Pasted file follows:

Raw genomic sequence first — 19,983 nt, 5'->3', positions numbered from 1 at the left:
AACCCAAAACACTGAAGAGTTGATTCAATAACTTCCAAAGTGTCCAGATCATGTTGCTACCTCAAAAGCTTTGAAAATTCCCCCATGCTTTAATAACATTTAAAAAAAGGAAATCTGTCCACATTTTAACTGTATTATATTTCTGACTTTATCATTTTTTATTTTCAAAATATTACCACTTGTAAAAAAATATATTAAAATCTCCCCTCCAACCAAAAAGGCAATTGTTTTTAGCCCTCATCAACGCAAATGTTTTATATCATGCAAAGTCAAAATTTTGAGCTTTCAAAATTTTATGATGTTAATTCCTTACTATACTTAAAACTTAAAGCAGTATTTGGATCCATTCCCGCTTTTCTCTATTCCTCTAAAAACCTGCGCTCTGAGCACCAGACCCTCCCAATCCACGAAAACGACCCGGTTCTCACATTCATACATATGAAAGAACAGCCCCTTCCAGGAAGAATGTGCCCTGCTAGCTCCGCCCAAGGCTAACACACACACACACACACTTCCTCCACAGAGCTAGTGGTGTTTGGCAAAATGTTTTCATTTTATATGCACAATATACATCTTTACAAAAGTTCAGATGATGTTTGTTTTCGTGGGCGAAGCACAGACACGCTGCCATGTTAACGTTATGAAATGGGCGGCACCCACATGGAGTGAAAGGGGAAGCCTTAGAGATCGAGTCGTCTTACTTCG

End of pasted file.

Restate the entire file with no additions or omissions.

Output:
Raw genomic sequence first — 19,983 nt, 5'->3', positions numbered from 1 at the left:
AACCCAAAACACTGAAGAGTTGATTCAATAACTTCCAAAGTGTCCAGATCATGTTGCTACCTCAAAAGCTTTGAAAATTCCCCCATGCTTTAATAACATTTAAAAAAAGGAAATCTGTCCACATTTTAACTGTATTATATTTCTGACTTTATCATTTTTTATTTTCAAAATATTACCACTTGTAAAAAAATATATTAAAATCTCCCCTCCAACCAAAAAGGCAATTGTTTTTAGCCCTCATCAACGCAAATGTTTTATATCATGCAAAGTCAAAATTTTGAGCTTTCAAAATTTTATGATGTTAATTCCTTACTATACTTAAAACTTAAAGCAGTATTTGGATCCATTCCCGCTTTTCTCTATTCCTCTAAAAACCTGCGCTCTGAGCACCAGACCCTCCCAATCCACGAAAACGACCCGGTTCTCACATTCATACATATGAAAGAACAGCCCCTTCCAGGAAGAATGTGCCCTGCTAGCTCCGCCCAAGGCTAACACACACACACACACACTTCCTCCACAGAGCTAGTGGTGTTTGGCAAAATGTTTTCATTTTATATGCACAATATACATCTTTACAAAAGTTCAGATGATGTTTGTTTTCGTGGGCGAAGCACAGACACGCTGCCATGTTAACGTTATGAAATGGGCGGCACCCACATGGAGTGAAAGGGGAAGCCTTAGAGATCGAGTCGTCTTACTTCG